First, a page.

Led by the national president of the Gypsy Joker Motorcycle Gang known as “The Wiz” and the gang’s Portland chapter president, members kidnapped and tortured an ex-member to death and then threatened witnesses to enforce an unwritten rule that no one talks to police, a federal prosecutor told jurors Monday.
But six men violated the club’s cardinal rule and cooperated with police.
Jurors are expected to hear from them over the next month and a half in the federal trial in Portland of Kenneth Earl Hause, 64, who held the title of the club’s national president for 20 years; Mark Dencklau, 59, the local chapter leader, and Chad Leroy Erickson, 51, another member.
All three are accused of conspiracy to commit racketeering. Dencklau and Erickson face separate charges of kidnapping and murder in aid of racketeering in connection with the violent death of an ex-member.
The six Gypsy Jokers expected to testify against them have already pleaded guilty to conspiracy to commit racketeering.
Each of the six will take the witness stand and say the club is an “outlaw” bikers clan, Assistant U.S. Attorney Leah Bolstad said during opening statements.
They also will say they beat and killed Robert “Bagger” Huggins, 56, and dumped his body in Clark County in 2015 at the direction of Dencklau, she said.
Huggins, a struggling heroin addict, had tied up Dencklau’s girlfriend and stolen thousands of dollars from Dencklau’s Woodburn home, the prosecutor said.
They’ll also describe how they committed other crimes to boost their status in the organization, retaliated “quickly and violently” when anyone disrespected them and created a culture of fear so others wouldn’t mess with them, Bolstad told jurors.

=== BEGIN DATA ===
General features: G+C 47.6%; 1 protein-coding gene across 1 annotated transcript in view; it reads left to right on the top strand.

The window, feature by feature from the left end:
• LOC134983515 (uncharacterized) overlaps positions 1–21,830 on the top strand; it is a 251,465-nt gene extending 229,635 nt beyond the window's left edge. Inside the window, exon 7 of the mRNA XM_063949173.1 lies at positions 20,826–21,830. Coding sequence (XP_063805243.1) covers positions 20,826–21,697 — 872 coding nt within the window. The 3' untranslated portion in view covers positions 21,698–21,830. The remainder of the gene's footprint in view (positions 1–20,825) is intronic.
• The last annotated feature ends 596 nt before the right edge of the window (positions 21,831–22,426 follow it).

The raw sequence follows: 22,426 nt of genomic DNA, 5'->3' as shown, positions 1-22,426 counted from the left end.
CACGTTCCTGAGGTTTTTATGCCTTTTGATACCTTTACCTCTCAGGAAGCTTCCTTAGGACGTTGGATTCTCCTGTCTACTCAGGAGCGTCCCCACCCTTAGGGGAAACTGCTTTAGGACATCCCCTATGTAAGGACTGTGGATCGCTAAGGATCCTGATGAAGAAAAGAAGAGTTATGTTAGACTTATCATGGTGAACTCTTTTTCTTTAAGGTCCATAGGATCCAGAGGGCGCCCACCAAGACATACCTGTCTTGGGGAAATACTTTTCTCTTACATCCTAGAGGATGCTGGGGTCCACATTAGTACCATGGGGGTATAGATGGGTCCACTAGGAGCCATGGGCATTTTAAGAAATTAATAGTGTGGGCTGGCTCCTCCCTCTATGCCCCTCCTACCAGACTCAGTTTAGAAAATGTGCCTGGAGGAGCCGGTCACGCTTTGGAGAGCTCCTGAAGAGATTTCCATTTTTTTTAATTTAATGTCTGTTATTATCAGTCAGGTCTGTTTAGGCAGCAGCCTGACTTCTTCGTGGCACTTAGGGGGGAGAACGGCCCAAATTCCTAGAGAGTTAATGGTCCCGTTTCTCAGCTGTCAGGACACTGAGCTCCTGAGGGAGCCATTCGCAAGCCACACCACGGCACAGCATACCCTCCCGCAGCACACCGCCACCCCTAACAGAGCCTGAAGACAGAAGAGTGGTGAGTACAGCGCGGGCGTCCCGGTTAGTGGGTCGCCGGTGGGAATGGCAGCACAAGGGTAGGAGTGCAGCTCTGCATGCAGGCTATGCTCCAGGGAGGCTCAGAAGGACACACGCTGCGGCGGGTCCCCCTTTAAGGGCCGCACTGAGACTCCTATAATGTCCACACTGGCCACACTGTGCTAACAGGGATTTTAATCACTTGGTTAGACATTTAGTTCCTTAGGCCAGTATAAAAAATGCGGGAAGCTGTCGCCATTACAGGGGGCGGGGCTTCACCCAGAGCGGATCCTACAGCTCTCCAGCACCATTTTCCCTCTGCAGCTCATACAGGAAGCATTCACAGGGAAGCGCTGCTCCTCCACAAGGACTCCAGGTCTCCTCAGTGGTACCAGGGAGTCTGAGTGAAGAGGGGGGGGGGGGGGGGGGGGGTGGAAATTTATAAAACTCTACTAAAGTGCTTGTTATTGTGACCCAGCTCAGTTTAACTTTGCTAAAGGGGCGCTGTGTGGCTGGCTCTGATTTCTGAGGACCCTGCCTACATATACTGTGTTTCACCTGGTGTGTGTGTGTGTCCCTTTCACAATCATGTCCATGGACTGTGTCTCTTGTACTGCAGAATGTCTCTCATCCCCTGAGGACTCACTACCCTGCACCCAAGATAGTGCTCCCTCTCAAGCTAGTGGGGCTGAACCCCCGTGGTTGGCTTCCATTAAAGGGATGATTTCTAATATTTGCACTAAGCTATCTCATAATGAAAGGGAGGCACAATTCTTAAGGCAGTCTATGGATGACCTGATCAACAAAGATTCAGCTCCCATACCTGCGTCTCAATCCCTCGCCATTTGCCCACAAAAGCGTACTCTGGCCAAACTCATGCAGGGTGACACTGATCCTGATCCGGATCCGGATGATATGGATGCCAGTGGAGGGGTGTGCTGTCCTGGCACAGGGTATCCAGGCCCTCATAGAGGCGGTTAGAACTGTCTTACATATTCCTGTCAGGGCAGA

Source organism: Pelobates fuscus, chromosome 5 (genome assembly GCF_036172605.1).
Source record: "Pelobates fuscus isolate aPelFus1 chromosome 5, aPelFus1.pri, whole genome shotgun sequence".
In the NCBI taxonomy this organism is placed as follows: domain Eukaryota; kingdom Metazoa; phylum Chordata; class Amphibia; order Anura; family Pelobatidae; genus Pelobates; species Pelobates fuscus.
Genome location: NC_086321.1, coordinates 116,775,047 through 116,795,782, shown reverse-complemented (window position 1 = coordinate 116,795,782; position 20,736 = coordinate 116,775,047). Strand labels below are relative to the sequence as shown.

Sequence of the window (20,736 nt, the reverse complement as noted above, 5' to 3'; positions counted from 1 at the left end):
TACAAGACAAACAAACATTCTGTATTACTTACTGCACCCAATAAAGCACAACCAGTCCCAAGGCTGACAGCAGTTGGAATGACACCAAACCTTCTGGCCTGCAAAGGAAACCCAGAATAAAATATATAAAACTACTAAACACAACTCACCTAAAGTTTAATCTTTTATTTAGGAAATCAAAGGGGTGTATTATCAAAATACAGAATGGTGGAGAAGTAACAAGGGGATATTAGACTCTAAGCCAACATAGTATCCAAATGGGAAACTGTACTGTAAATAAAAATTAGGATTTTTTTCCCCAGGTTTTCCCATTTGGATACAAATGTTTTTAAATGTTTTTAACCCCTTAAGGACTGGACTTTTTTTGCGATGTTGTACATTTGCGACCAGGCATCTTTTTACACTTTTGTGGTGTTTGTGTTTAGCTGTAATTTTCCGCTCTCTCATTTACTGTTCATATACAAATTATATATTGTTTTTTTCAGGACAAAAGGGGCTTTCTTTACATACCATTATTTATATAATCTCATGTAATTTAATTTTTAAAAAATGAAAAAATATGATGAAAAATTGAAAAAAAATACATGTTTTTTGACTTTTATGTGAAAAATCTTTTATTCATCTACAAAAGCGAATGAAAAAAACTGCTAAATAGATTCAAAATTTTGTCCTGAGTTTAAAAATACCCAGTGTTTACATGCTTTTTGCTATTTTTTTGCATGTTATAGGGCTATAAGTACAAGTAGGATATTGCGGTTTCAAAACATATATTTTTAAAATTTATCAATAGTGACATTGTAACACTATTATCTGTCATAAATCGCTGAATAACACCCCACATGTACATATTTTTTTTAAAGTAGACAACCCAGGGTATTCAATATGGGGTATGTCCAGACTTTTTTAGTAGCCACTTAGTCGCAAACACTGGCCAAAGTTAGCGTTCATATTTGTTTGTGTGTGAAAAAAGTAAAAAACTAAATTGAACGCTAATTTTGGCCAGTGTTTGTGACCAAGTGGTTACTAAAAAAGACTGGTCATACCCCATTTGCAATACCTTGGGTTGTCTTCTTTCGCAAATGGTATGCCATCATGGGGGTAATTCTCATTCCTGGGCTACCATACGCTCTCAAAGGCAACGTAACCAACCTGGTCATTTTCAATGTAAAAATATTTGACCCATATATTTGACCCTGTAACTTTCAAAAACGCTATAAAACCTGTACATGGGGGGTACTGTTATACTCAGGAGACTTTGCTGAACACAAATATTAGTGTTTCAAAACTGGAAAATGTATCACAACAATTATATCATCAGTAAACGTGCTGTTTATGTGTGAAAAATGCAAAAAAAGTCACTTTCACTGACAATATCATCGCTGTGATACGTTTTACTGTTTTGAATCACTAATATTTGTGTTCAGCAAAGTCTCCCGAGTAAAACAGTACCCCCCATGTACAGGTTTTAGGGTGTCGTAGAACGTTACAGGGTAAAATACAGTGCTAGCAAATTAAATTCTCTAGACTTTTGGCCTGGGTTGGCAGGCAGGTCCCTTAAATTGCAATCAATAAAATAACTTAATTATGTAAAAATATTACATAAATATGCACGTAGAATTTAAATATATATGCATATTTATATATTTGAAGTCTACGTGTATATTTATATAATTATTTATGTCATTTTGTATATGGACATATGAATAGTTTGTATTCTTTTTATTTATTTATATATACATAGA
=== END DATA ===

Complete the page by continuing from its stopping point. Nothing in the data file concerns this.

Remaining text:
“The United States is not asking you to like these witnesses, but the evidence will show the Gypsy Jokers likes them,” Bolstad said. “They’ll tell you how the club works and crimes committed by them.”
She presented the national president’s heavy black leather Gypsy Joker motorcycle jacket as evidence and described how club members wear a diamond-shaped patch with a 1% in it.
“The old saying is that 99% of the motorcycling world is law-abiding,” she said. “This group embraces being part of the 1% who do not follow society’s rules and they wear a patch that says as much.”
In one beating that occurred in Kennewick, Washington, Hause is accused of knocking out the teeth of a man who had been late to a motorcycle run and then having another club member tattoo a large “X” over a Gypsy Joker tattoo on the man’s back, she said.
Lawyers for the three men on trial cautioned jurors to consider the motives of the government’s main witnesses, arguing that by cooperating with prosecutors they’re hoping to draw more lenient sentences.
Other federal witnesses expected to testify received substantial payments from the government to help them relocate or pay rent, the defense attorneys noted and testimony confirmed.
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